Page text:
I wonder if when they say "sell" and "exploit" they mean sell information and images of what's on the boards to marketers for use as targeted marketing data, as opposed to say, selling t-shirts.

Glendon Mellow said...

It seems they make money off of things like links to say, Amazon, found in the uploaded content. That's no big deal. Not sure if it's what they meant by "sell" though.
http://www.searchenginejournal.com/pinterest-skimlinks-affiliate-links/39906/

Tygenco said...

It looks neat... But the whole "sell" and "exploit" thing is a bit of a turnoff without having complete clarification.

Because we don't need any more art-theft going around, and some folks make their livelihoods off of their art.

Something for me to ponder, at the very least.

Glendon Mellow said...

It's stickier than I realized, Tygenco.

I sent an email to Pinterest today, and we'll see what they say. If I make a separate post about it, I'll be sure to comment here so that anyone subscribed to this conversation will know.

Leilah said...

I'm thrilled to see you over there - the site has so much more potential than the idiotic sayings it tends to get used for. I've been enjoying what you've put up so far (saw your boards yesterday) and I think it's fantastic to get artists on there directly.

My sister uses it to get various artists out there, and support etsy shops she likes. I particularly like it for science links and to help drive people to photographers whose work I like. I've been experimenting with adding some new boards for things like costume research and old/bad movie fandom as well.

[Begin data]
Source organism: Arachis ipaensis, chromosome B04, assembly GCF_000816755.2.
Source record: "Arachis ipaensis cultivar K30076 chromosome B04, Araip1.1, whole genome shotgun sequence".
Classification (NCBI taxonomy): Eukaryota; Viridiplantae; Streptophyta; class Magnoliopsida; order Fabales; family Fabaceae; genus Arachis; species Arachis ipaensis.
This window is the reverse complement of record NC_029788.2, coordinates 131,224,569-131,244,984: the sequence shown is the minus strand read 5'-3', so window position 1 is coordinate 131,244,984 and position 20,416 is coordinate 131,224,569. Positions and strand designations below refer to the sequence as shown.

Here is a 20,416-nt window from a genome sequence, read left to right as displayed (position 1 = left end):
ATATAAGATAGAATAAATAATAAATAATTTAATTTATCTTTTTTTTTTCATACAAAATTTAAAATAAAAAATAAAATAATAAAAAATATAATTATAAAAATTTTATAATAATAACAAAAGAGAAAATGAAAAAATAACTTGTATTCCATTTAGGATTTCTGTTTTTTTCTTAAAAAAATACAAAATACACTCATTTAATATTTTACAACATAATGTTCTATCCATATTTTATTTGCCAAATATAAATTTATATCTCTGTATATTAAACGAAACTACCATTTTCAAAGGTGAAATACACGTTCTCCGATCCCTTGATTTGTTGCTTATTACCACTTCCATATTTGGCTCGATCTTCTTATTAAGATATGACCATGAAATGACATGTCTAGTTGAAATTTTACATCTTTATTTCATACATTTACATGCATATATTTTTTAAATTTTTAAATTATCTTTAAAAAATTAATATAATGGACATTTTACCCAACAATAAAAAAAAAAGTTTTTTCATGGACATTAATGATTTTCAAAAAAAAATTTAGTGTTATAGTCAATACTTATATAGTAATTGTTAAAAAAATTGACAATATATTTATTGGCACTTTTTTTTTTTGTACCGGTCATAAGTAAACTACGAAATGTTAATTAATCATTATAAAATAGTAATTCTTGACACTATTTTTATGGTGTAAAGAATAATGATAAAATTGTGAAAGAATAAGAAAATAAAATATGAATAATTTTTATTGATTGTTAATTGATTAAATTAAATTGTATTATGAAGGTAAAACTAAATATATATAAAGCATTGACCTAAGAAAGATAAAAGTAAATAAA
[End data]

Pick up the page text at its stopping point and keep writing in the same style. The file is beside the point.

I really dislike Tumblr's lack of attribution as well, but I do think it will continue to be useful for a lot of the things that Pinterest won't allow (there's an "obscenity" statement in there somewhere, though I haven't heard of anyone getting nabbed by that one yet).

eric orchard said...

I did find some clarification on the site: The rights apply "only on, through or by means of the Site, Application or Services" So, I take that to mean no T Shirt sales by Pinterest. Also, this" Cold Brew Labs does not claim any ownership rights in any such Member Content and nothing in these Terms will be deemed to restrict any rights that you may have to use and exploit any such Member Content"